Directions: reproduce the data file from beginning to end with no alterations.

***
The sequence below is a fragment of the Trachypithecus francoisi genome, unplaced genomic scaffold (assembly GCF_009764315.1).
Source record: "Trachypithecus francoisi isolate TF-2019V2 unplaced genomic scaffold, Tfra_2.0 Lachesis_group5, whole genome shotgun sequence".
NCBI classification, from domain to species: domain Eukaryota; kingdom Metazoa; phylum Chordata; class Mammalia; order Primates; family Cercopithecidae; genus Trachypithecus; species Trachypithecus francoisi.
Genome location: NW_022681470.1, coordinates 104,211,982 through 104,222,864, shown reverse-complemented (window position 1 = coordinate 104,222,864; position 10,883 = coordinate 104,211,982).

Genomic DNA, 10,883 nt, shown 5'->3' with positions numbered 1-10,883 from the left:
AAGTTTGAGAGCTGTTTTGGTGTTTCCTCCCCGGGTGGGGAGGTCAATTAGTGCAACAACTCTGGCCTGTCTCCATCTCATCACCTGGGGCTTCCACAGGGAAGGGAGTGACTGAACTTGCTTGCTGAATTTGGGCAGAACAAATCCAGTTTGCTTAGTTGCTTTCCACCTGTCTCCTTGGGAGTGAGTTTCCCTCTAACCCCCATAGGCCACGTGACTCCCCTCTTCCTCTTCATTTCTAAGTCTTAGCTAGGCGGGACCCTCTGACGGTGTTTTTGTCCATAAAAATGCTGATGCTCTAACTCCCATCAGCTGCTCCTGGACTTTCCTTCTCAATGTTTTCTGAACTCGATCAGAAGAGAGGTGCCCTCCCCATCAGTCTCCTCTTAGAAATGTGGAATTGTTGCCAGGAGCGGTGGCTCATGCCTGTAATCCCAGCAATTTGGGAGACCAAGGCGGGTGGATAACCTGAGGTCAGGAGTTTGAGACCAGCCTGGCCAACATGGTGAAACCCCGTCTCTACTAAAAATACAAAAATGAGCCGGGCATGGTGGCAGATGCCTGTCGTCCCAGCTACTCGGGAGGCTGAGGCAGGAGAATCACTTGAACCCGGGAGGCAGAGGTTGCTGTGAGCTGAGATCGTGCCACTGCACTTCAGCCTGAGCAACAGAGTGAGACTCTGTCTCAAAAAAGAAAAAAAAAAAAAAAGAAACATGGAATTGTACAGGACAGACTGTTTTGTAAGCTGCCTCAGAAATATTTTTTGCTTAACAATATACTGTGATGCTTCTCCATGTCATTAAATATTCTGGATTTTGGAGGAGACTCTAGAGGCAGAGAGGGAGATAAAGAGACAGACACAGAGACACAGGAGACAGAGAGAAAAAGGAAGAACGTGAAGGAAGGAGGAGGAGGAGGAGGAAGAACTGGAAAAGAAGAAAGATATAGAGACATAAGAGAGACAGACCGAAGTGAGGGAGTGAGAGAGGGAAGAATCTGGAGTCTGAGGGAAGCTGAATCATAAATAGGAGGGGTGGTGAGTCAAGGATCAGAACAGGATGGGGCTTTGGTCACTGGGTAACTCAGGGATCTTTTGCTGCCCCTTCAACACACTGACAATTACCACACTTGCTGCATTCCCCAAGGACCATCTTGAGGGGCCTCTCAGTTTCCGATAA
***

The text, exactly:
The sequence below is a fragment of the Trachypithecus francoisi genome, unplaced genomic scaffold (assembly GCF_009764315.1).
Source record: "Trachypithecus francoisi isolate TF-2019V2 unplaced genomic scaffold, Tfra_2.0 Lachesis_group5, whole genome shotgun sequence".
NCBI classification, from domain to species: domain Eukaryota; kingdom Metazoa; phylum Chordata; class Mammalia; order Primates; family Cercopithecidae; genus Trachypithecus; species Trachypithecus francoisi.
Genome location: NW_022681470.1, coordinates 104,211,982 through 104,222,864, shown reverse-complemented (window position 1 = coordinate 104,222,864; position 10,883 = coordinate 104,211,982).

Genomic DNA, 10,883 nt, shown 5'->3' with positions numbered 1-10,883 from the left:
AAGTTTGAGAGCTGTTTTGGTGTTTCCTCCCCGGGTGGGGAGGTCAATTAGTGCAACAACTCTGGCCTGTCTCCATCTCATCACCTGGGGCTTCCACAGGGAAGGGAGTGACTGAACTTGCTTGCTGAATTTGGGCAGAACAAATCCAGTTTGCTTAGTTGCTTTCCACCTGTCTCCTTGGGAGTGAGTTTCCCTCTAACCCCCATAGGCCACGTGACTCCCCTCTTCCTCTTCATTTCTAAGTCTTAGCTAGGCGGGACCCTCTGACGGTGTTTTTGTCCATAAAAATGCTGATGCTCTAACTCCCATCAGCTGCTCCTGGACTTTCCTTCTCAATGTTTTCTGAACTCGATCAGAAGAGAGGTGCCCTCCCCATCAGTCTCCTCTTAGAAATGTGGAATTGTTGCCAGGAGCGGTGGCTCATGCCTGTAATCCCAGCAATTTGGGAGACCAAGGCGGGTGGATAACCTGAGGTCAGGAGTTTGAGACCAGCCTGGCCAACATGGTGAAACCCCGTCTCTACTAAAAATACAAAAATGAGCCGGGCATGGTGGCAGATGCCTGTCGTCCCAGCTACTCGGGAGGCTGAGGCAGGAGAATCACTTGAACCCGGGAGGCAGAGGTTGCTGTGAGCTGAGATCGTGCCACTGCACTTCAGCCTGAGCAACAGAGTGAGACTCTGTCTCAAAAAAGAAAAAAAAAAAAAAAGAAACATGGAATTGTACAGGACAGACTGTTTTGTAAGCTGCCTCAGAAATATTTTTTGCTTAACAATATACTGTGATGCTTCTCCATGTCATTAAATATTCTGGATTTTGGAGGAGACTCTAGAGGCAGAGAGGGAGATAAAGAGACAGACACAGAGACACAGGAGACAGAGAGAAAAAGGAAGAACGTGAAGGAAGGAGGAGGAGGAGGAGGAAGAACTGGAAAAGAAGAAAGATATAGAGACATAAGAGAGACAGACCGAAGTGAGGGAGTGAGAGAGGGAAGAATCTGGAGTCTGAGGGAAGCTGAATCATAAATAGGAGGGGTGGTGAGTCAAGGATCAGAACAGGATGGGGCTTTGGTCACTGGGTAACTCAGGGATCTTTTGCTGCCCCTTCAACACACTGACAATTACCACACTTGCTGCATTCCCCAAGGACCATCTTGAGGGGCCTCTCAGTTTCCGATAA